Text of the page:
In deciding to nominate Federal Trade Commission member Rohit Chopra to oversee the Consumer Financial Protection Bureau, President Joe Biden tapped a vocal advocate of regulation by enforcement.
Chopra's appointment as head of the federal watchdog comes at a particularly sensitive time for the auto industry, where subprime customers face heightened scrutiny when applying for auto loans and are all but vanishing from the new-vehicle market.
As an FTC commissioner, Chopra has been an outspoken critic of how some dealerships are compensated for arranging customer financing.
Chopra aired his views on indirect auto lending as part of a particularly egregious case of unfair and abusive practices the FTC pursued against New York dealership Bronx Honda.
The retailer agreed last May to pay $1.5 million to settle a gamut of FTC charges, from deceptive advertising to double-charging consumers taxes on vehicle purchases.
In particular, allegations that management knowingly discriminated against African American and Hispanic car buyers, who, as far back as 2010, were charged "statistically significant" higher markups than similarly situated white customers, were particularly heinous. According to the FTC, "The defendants told employees that these groups should be targeted due to their limited education, and not to attempt the same practices with non-Hispanic white consumers," the agency said in a statement.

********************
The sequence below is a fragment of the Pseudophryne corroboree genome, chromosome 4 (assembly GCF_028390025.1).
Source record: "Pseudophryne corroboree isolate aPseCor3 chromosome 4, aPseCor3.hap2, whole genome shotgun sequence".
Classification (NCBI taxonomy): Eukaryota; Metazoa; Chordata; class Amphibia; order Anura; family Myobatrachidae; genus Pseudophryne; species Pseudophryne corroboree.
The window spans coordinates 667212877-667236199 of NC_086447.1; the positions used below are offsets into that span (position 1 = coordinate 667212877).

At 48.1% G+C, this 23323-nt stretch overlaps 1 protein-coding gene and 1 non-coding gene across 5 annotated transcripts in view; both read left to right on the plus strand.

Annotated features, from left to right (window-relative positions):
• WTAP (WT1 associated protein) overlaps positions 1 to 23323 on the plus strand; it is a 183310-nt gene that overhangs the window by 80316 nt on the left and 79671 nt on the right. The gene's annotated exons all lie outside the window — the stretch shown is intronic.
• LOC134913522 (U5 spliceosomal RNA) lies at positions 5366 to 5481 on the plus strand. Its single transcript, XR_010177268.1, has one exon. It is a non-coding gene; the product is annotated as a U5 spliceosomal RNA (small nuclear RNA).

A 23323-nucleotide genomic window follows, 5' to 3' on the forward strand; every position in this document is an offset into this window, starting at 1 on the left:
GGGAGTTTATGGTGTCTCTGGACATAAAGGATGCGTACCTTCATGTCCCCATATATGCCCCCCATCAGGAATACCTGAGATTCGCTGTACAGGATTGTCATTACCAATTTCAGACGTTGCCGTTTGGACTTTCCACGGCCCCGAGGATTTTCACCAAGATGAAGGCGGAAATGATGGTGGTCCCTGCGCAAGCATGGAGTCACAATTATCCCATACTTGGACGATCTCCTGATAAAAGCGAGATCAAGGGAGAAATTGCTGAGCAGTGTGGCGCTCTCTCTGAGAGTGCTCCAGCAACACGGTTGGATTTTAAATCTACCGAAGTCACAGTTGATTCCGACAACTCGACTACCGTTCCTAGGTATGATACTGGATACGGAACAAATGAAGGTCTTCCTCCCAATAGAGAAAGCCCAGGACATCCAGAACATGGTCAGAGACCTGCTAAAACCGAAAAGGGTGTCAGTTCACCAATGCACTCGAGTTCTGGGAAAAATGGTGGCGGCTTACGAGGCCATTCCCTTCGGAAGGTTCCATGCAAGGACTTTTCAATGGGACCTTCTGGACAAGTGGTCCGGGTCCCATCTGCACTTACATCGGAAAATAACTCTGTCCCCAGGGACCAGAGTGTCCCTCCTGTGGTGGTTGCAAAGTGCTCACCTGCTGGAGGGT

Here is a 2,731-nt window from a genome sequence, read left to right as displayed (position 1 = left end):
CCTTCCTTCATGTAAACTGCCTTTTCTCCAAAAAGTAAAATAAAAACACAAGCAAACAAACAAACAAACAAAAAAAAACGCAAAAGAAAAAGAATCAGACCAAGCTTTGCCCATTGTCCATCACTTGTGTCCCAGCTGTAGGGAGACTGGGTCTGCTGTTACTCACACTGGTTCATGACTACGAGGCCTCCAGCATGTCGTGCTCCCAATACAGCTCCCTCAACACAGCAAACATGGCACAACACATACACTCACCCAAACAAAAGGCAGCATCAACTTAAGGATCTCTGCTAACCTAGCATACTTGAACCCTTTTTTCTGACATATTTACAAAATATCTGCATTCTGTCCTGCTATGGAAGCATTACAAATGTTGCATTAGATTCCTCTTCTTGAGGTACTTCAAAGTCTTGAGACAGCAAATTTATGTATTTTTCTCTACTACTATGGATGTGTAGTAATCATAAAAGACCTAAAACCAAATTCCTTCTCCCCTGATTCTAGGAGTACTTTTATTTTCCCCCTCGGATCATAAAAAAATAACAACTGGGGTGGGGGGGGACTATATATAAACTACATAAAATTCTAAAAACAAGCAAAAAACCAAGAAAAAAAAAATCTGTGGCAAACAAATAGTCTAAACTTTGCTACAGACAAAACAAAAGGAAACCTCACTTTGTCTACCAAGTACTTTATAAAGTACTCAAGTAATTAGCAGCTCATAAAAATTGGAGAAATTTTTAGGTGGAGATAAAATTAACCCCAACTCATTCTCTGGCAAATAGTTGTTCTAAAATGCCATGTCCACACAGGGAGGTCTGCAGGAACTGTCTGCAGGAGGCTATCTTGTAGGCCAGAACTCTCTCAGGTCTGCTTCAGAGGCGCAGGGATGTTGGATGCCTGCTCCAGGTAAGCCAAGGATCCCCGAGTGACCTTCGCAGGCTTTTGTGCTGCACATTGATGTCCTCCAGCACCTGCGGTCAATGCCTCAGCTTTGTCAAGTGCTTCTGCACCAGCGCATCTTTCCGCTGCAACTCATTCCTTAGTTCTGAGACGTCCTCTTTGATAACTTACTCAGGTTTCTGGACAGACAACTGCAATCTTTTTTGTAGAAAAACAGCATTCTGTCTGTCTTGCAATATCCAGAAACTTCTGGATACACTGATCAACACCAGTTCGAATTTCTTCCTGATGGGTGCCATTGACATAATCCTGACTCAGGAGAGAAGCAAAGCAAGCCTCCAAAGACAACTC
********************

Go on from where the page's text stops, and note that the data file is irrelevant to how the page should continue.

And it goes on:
In his remarks on the Bronx Honda case, Chopra chided the FTC for not following the lead of Congress in establishing more protections for consumers and against auto lending abuses, particularly members of the military: "Given the many unscrupulous actors that target military families, the FTC's rule-making authority is a particularly useful tool," he said. "Nevertheless, the agency has not even solicited comment or otherwise initiated a rule-making process to combat these harms."
Additionally, Chopra cites other areas pertinent to auto finance the FTC could exact rule-making to mitigate: "fake recall notices, yo-yo financing schemes, deceptive advertising, GPS trackers and kill switches, and add-on products" such as finance and insurance products.
The term of current CFPB Director Kathy Kraninger, appointed by President Donald Trump, officially ends in 2023, though Chopra's nomination suggests her time at the helm won't last much longer. As the light blue wave sweeps across the White House and Congress, dealerships should keep a close eye on compliance concerns in the finance office.